← Go back Common Pitfalls of Sleep Training
Published on Sunday, February 28, 2016 by

momsleeptraining240Sleep training your little one can be a frustrating process. Our sleep expert Dawn Witttaker has complied a list of the ten most common pitfalls that she, as sleep and parenting consultants, see when it comes to making changes to children’s sleep.

Starting Before Everyone Is Ready
Often parents come to us frustrated with their sleep training efforts to date. One of the most common pitfalls that we see is parents starting the sleep training process before they are fully ready to commit to it.  In order to see success, everyone involved needs to be ready to commit to the process (as it can take as long as three weeks to see any significant changes to a child’s sleep.)  Therefore, starting the process when only one parent is ready, usually results in inconsistencies, frustration, and confusion when trying to make changes to a little one’s sleep.  As parents, we want to avoid getting stuck ‘trying’ to sleep train. This is why, as sleep consultants, we like to encourage parents to commit to the process and get sleep training done the first time.

Trying too Many Things
Often, when something isn’t working, our instinct is to throw as many solutions as possible at the problem in hopes that one of the solutions will work.  When it comes to making changes to a little one’s sleep, throwing too many variables into the mix will only result in confusion.  Instead, when making changes to anything sleep related, we always suggest that parents make a change and commit to it for at least a week.

Mom Tries to Do it All with Lack of Support
When making changes to a little one’s sleep it is important to have support.  For example, it can be very difficult for a breastfeeding mom to break a sucking association when it comes to making changes to sleep.  This is because sucking is one of the strongest associations and breastfeeding is the strongest prop that supports it.  Therefore, in cases where a baby associates nursing with falling asleep, it is helpful to have the other parent do the majority of the sleep training.

Not Wanting to Let Go of the Sleep Prop
It can be very difficult for parents to let go of a sleep prop that has worked in the past. However, what we tend to see over time is that these props take longer and longer to have the same effect.  For example, if a baby is rocked to sleep it may start by taking 20 minutes to do so.  However, over time, we may begin to notice that the rocking that once took 20 minutes now takes over an hour.  When the prop becomes more of a burden than a help, it is usually when parents are ready to make sleep changes.

Not Understanding Enough about Sleep Cycles
Children, like adults, naturally wake at various points throughout the night.  One of the most common pitfalls to sleep training is failing to take sleep cycles into account.  Instead, when babies wake throughout the night, parents often assume that the only reason is for hunger.  Knowing when to feed a child and when to encourage them to self-soothe, is an important step in the sleep training process.

Listening to Advice from Too Many People/Dr. Google
In today’s day and age of parenting, there is far too much information available on the internet.  Therefore, when parents are facing a challenge, the easiest thing to do is google the answer.  However, as with anything related to the internet, when you google something you get hundreds of conflicting responses.  All the varying responses result in a lack of confidence in our parenting abilities and more confusion over how to sleep train.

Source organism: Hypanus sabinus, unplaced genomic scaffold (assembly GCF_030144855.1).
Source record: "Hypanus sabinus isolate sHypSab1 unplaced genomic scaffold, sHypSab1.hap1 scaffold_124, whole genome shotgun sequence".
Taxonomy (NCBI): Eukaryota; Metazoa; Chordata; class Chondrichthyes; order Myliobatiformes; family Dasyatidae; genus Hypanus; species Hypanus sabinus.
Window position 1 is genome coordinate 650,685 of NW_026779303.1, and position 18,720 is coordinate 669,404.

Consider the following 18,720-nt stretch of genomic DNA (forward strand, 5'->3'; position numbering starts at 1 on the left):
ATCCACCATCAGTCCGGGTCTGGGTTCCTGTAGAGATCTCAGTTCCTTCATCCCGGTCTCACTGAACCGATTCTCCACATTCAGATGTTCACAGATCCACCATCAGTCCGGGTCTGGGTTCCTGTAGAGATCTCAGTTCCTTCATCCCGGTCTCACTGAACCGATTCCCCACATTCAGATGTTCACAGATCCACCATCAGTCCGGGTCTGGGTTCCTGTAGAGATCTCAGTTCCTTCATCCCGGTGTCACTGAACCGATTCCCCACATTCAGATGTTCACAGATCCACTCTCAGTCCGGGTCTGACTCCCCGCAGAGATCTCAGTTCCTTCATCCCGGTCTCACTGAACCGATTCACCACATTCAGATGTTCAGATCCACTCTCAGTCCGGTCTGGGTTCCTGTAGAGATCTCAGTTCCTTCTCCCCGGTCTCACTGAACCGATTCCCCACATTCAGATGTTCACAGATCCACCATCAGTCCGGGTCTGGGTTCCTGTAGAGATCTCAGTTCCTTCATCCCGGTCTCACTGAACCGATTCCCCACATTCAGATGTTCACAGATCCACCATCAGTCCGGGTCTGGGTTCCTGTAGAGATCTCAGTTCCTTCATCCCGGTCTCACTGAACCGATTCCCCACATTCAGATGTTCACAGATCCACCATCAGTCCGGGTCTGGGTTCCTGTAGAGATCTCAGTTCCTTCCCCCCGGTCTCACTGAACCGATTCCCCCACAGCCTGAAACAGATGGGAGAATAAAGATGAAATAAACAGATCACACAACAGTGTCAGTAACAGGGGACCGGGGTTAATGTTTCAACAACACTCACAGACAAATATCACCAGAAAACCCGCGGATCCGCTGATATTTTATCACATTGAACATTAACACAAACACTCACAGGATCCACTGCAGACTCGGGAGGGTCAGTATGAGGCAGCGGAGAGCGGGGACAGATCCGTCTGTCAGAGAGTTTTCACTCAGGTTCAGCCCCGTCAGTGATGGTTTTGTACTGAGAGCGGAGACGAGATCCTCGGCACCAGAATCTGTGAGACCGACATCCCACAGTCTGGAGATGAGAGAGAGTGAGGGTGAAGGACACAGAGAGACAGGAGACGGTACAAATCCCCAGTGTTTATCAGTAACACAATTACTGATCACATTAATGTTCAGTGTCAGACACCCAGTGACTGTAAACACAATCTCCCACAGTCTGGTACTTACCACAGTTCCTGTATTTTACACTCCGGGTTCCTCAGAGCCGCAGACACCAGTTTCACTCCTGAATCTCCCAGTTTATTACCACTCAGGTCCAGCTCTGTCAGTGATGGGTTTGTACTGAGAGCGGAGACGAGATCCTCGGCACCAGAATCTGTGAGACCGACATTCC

Unrealistic Expectations
When addressing children’s sleep it is important to maintain realistic expectations.  It is not for example realistic to expect a two month old to sleep for twelve hours.  Learning more about sleep patterns and sleep cycles can help keep our expectations regarding a child’s sleep realistic.

Waiting for the Baby to Guide You
Another common pitfall of sleep training is parents waiting for their baby to guide them towards when they need to sleep or to naturally sleep train themselves.  In the majority of cases this does not happen.  Instead, as parents, we need to look for sleep cues and help guide babies to sleep during the period in time that they are naturally tired.

Comparing our Baby to Other Babies
Like us, children all have different sleep patterns and they all need varying amounts of sleep. One of the most common pitfalls we see is parents comparing their child’s sleep to others.  For example, someone’s friend may have a baby who sleeps from 7pm-7am.  Naturally, as parents, we would all love it if our children slept from 7pm-7am.  However, it is important to recognize that each child is different.

Assuming Sleep Training means Extinction
Often parents are hesitant to start the sleep training process because there is an assumption that sleep training always involves the extinction method.  That being said, we do believe that making changes to sleep will involve some level of crying.  However, sleep training definitely does not mean leaving your baby alone to cry from 7pm-7am.  There are many ways to comfort and help your child as they learn to put themselves back to sleep.

Dawn Wittaker is a parenting consultant with a big focus on SLEEP. She has worked with thousands of families world wide, former nanny and mother of three children who resides in Langley, BC. For more information or to reach Dawn www.dawnwhittaker.com

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